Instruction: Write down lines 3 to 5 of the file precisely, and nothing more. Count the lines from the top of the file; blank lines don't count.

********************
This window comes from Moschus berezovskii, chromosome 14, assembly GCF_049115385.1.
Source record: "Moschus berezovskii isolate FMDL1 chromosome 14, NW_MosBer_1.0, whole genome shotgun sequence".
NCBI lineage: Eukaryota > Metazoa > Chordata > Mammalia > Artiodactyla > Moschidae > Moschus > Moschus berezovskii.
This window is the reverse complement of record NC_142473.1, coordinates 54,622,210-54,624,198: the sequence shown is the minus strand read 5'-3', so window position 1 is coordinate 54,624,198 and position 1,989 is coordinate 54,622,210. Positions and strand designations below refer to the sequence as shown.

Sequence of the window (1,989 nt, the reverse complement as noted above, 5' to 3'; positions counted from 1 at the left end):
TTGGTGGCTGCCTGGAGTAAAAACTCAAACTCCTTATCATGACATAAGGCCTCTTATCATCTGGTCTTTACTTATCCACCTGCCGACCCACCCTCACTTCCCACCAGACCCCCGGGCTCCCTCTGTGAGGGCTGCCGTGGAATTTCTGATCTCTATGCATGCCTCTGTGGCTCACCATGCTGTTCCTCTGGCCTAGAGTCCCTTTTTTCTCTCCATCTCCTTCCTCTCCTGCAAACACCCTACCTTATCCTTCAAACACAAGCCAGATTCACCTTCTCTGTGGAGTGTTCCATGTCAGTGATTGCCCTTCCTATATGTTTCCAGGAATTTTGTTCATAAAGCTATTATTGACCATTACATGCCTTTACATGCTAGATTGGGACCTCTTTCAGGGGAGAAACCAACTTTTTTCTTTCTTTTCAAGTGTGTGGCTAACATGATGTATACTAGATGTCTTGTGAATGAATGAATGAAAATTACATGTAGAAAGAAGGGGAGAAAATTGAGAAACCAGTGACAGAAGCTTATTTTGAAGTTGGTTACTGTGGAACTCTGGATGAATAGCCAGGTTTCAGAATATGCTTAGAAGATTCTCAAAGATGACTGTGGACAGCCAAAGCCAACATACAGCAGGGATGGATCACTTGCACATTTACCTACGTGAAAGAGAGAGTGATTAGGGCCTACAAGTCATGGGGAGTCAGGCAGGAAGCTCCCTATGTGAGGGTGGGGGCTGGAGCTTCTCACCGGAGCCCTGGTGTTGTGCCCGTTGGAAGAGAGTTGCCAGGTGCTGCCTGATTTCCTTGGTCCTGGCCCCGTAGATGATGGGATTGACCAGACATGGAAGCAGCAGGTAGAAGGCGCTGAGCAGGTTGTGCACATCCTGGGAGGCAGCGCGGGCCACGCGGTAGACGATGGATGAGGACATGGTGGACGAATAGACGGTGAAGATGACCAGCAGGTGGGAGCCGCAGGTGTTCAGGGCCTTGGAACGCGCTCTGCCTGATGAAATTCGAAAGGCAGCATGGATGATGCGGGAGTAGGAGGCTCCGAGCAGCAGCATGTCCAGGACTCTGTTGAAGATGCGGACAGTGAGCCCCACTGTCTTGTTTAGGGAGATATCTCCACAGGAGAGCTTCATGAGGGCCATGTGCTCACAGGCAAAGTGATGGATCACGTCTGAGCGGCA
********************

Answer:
NCBI lineage: Eukaryota > Metazoa > Chordata > Mammalia > Artiodactyla > Moschidae > Moschus > Moschus berezovskii.
This window is the reverse complement of record NC_142473.1, coordinates 54,622,210-54,624,198: the sequence shown is the minus strand read 5'-3', so window position 1 is coordinate 54,624,198 and position 1,989 is coordinate 54,622,210. Positions and strand designations below refer to the sequence as shown.

Sequence of the window (1,989 nt, the reverse complement as noted above, 5' to 3'; positions counted from 1 at the left end):